Mr. Underrated: Dayton Magana (Delta College)
Mr. Underrated: Dayton Magana (Delta College)
The game of basketball has evolved to tremendous heights over the past 10 years, as players have become more skilled while being taller. We have seen point guards at 6’7’, and 7 footers that possess guard like skills. This level of evolution has made it a lot harder to make it through college for shorter guards that are around 6’2’, and even harder for those under 6 foot. Even at the junior college level it has become harder for coaches to take shorter guards, let alone play them in heavy minutes. Despite the evolution of bigger guards Delta College (Stockton, CA) not only took on 5’7 Guard Dayton Magana, but they allowed him to have a big role by running the team.
Dayton Magana is an undersized guard that has been overlooked throughout his entire basketball career. As a sophomore, he started at the point on varsity for Central Catholic High School (Modesto, CA) and nearly led them to the state title game. He made the state playoffs every year as the starting guard, while being one of the top point guards in all of Northern California. His play caught my attention when he was a sophomore and it led to me giving him a spot on our top 17u team for Rampage.
Magana played well for us as he brought a level of toughness and grit that fit perfectly with the players we already had. The most memorable moment was the spring of 2018 in Dallas, Texas at the GASO Live Period event when he hit the game winning basket during our 1st game in Texas. At that moment I knew we had a point guard that was a true winner.
“My experience playing independent AAU was great. It is something that I wish I could go back to and experience it all over again. I’ve met many life long friends and Coaches through AAU. Being independent, we stilled played the top competition. As a player, those are the opportunities you want when it comes to playing AAU. The most memorable times was practice when playing for team rampage. They were very intense and made me better as a player”.
Magana graduated in 2020 when the pandemic took the world by storm. This was a tough time for all junior college basketball players as there was no season that year and high school graduates of 2020 would have to wait a whole year to start their college career. Many players stopped working as hard, and some even retired from the sport. For Magana, he took his game to another level. Training outdoors in 100 degree weather, and training twice a day sometimes. Magana talked about how he was able to stay mentally locked in during the pandemic.
“By reminding myself daily of where I want to get to and accomplish. I saw the pandemic as more of an opportunity than a set back. It gave me a lot of time to work on my craft and develop. It was tough not playing but it really prepared for my freshman season. The pandemic forced me to self-reflect on the things I need to improve on and provided time for me to do so”.
During The 2021-2022 season, Magana put all of the hardwork on display as he was one of best point guards in juco. He led his team to the playoffs, won the conference, and his most impressive accomplishment was when he was announced a member of the California Junior College All-State team. He was the only player under 6 foot to make this team. His game adjusted pretty well from his senior year in high school, to the pandemic year just working out, and into his freshman season in college. There was a lot of excitement going into his 2nd year after winning all-state, but another setback would take place as he would have a season ending injury to his wrist.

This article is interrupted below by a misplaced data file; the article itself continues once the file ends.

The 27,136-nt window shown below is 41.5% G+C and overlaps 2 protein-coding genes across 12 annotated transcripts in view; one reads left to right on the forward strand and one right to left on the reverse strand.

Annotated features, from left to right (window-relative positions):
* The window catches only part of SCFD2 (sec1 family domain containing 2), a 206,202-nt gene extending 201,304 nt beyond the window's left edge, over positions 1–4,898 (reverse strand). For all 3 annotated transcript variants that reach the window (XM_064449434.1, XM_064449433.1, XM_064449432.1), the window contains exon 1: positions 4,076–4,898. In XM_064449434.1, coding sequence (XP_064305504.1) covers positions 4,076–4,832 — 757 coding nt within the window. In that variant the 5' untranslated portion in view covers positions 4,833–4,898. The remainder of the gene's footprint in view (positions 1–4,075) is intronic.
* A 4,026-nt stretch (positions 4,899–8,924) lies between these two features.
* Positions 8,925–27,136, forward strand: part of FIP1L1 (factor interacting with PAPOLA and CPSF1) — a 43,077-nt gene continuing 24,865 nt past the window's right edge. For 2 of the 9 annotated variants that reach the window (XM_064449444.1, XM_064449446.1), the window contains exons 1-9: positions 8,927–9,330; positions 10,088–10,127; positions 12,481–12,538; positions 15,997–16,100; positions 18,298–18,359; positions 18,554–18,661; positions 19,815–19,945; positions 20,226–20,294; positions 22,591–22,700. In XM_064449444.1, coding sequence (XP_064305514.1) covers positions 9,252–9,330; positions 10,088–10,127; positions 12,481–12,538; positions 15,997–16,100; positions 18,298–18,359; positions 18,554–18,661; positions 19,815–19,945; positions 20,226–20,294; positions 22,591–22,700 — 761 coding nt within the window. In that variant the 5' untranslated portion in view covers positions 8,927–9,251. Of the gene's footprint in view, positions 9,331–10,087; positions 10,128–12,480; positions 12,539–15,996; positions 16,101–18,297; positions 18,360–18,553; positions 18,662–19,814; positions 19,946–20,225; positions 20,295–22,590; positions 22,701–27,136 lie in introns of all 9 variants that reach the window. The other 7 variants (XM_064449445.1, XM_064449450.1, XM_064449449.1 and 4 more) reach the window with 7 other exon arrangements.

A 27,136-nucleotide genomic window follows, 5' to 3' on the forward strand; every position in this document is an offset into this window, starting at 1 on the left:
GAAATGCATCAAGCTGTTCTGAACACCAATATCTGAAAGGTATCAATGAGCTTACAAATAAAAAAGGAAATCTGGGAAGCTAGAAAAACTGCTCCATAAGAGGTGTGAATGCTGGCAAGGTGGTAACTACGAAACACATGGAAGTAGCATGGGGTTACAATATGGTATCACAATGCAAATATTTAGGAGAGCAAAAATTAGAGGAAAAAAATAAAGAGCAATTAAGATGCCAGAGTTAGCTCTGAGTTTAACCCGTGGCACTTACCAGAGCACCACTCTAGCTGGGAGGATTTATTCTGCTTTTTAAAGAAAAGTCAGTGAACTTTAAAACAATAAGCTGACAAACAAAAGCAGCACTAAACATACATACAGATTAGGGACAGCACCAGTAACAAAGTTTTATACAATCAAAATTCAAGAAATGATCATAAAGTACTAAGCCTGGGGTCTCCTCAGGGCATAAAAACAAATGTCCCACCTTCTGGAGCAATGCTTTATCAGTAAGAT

Injuries can take a toll on a player’s mental state because you aren’t able to compete and help your team win. It was even more frustrating as Delta missed the playoffs last season with Magana out.
“The injury that occurred last season was very tough for me. It was the first time for me having to be out pretty much an entire season. After receiving all state the season prior, I was ready to do it again. The hardest part was accepting that I wasn’t going to be able to play anymore after putting in a lot of work that summer leading up to that season. It was a very humbling experience and helped me realize that this game could be taken away very quick”.
Magana also discussed how his overall experience at the juco level has been for him, and how the setbacks has actually helped him as a player and a person.
“My experience at the juco level has been a challenge in a good way. There have been many trials and tribulations, but they have helped me grow as an individual and as a player. It has played a major role in making me into the person I am today”.
Magana is off to a great start this year as he was able to earn his year back due to the early injury last season. He is currently in the top 10 in scoring in Northern California Juco sitting at number 6. He also put up a 26 point game and a win against Fresno City College who was ranked number 11 prior to the game, according to Signal the Light Basketball. Magana continues to beat the odds for little guards with his success at the college level.
“The best advice I could give to undersized guards is to be persistent and relentless. There are going to be lots of hardships and doubters along the way. If you stick with it and “roll with the punches”, you’ll get to where you want to be. Another key is to view your “height or size” as an advantage and not an excuse”.
Dayton Magana explained.